But Jesus has his answer ready. "No," he says, "not up to seven times, but up to seventy-seven times." Wow. Jesus' number doesn't come anywhere near Peter's generous number. It's much more than only seven times! It's way more than the Jewish standard! And we might wonder why Jesus' answers, "Seventy-seven?" A number to which there's only three references in ancient Greek literature. Because this particular number always refers to something immeasurable. So big, it cannot be measured. "No," says Jesus to Peter, "don't just forgive up to seven times. Instead, forgive immeasurable times. So often, there's no counting."
Forgiveness is immeasurable. Yet many of us share a misunderstanding of it with the Apostle Peter. Like the pastor in Rabbi Telushkin's story. Maybe someone we know operates like this. Maybe we fall into this trap ourselves? Peter's question is great. But, there is problem with his question. It assumes limits. Limits to how many times we can or should forgive others. Jesus teaches that there are no limits. Jesus says to forgive seventy-seven times. He asks us to extend the gift of forgiveness many, many more times than only seven.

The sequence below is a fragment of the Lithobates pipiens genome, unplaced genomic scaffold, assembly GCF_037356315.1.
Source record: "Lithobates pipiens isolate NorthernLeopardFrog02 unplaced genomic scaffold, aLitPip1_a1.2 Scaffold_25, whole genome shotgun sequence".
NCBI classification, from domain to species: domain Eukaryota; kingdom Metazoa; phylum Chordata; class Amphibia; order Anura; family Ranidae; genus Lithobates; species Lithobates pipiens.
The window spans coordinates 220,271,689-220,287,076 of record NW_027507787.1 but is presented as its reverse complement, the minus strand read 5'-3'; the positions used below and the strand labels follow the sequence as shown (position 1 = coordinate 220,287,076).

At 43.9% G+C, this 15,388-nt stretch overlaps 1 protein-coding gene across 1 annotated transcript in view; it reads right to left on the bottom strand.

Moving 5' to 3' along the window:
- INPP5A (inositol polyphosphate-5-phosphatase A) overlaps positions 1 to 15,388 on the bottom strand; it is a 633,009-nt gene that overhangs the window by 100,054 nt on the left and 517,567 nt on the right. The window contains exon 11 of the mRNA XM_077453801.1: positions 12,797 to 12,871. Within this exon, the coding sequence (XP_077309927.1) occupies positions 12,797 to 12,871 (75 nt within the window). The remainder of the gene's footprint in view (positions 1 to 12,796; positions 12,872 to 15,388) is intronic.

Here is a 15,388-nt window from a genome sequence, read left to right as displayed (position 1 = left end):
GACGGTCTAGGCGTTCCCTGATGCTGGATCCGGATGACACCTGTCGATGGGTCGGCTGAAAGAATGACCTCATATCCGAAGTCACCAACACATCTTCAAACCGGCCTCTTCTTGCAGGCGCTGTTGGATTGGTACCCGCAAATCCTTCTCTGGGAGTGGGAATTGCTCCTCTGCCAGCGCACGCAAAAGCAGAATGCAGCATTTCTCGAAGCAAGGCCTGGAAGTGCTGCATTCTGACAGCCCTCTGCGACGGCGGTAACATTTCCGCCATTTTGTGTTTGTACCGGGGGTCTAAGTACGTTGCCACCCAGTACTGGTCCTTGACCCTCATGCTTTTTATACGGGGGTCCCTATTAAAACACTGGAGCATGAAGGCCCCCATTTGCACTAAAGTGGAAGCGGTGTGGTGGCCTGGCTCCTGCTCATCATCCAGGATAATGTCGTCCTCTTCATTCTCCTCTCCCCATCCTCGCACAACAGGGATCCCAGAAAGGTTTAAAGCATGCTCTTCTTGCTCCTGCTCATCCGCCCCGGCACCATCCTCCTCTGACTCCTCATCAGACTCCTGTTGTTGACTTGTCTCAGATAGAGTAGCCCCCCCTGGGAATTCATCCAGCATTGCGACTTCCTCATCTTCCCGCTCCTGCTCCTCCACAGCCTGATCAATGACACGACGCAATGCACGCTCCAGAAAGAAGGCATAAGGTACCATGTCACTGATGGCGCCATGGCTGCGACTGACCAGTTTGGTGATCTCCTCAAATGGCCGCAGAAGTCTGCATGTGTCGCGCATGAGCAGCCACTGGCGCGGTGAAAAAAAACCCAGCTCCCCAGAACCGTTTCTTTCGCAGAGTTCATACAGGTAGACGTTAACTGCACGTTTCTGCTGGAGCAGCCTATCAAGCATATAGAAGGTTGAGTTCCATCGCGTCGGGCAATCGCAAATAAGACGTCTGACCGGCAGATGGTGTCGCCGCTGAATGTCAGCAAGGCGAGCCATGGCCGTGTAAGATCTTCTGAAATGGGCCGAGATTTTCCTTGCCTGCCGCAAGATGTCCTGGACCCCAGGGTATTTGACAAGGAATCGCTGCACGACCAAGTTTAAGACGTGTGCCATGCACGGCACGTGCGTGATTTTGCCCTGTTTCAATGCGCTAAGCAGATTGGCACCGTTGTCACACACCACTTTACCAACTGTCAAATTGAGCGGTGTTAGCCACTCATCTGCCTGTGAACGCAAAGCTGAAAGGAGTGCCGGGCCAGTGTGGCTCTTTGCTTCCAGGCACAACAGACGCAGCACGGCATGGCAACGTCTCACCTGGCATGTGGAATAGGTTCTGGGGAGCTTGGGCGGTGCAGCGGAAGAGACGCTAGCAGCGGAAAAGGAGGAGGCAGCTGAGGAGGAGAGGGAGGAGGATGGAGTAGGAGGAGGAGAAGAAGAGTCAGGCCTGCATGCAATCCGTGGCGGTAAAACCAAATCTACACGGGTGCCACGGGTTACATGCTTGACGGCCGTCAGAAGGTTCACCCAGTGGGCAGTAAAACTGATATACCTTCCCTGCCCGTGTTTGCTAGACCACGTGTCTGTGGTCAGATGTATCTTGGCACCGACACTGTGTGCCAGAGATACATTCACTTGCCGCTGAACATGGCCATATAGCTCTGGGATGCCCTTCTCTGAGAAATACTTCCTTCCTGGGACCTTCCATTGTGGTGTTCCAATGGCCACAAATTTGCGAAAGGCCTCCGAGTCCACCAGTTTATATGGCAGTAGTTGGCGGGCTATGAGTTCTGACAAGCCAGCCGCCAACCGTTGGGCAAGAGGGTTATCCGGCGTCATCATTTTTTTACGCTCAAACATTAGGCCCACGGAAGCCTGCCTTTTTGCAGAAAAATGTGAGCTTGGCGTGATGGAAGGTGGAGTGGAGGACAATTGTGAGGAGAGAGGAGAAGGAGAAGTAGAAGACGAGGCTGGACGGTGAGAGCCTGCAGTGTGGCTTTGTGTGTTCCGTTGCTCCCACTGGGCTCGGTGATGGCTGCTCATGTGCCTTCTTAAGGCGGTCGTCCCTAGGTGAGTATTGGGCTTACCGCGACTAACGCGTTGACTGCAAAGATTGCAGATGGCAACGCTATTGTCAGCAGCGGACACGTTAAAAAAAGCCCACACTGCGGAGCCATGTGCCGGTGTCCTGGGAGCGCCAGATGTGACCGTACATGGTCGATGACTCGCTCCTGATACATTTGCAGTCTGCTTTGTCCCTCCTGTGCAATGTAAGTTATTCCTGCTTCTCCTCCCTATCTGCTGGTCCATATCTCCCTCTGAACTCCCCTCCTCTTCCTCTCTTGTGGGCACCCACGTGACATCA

Simon Wiesenthal is a young, Jewish man during the Second World War. In his book entitled The Sunflower: On the Possibilities and Limits of Forgiveness,3 Simon tells the story of how he struggles to forgive someone. It happens at a Nazi concentration camp in occupied Poland. He's been assigned to clean garbage in a hospital the Germans had improvised for wounded soldiers. A nurse comes up to Simon and orders him to come with her. Reluctantly, he follows. She leads him to the side of a wounded Nazi Secret Service Trooper. Not wanting to die without coming clean. The German soldier asks Simon to lean in close because he can barely speak. He tells a horrific story. How he and other soldiers packed over two hundred Jewish men, women, and children into a house, doused it in gasoline, threw grenades into it, shot anyone trying to run.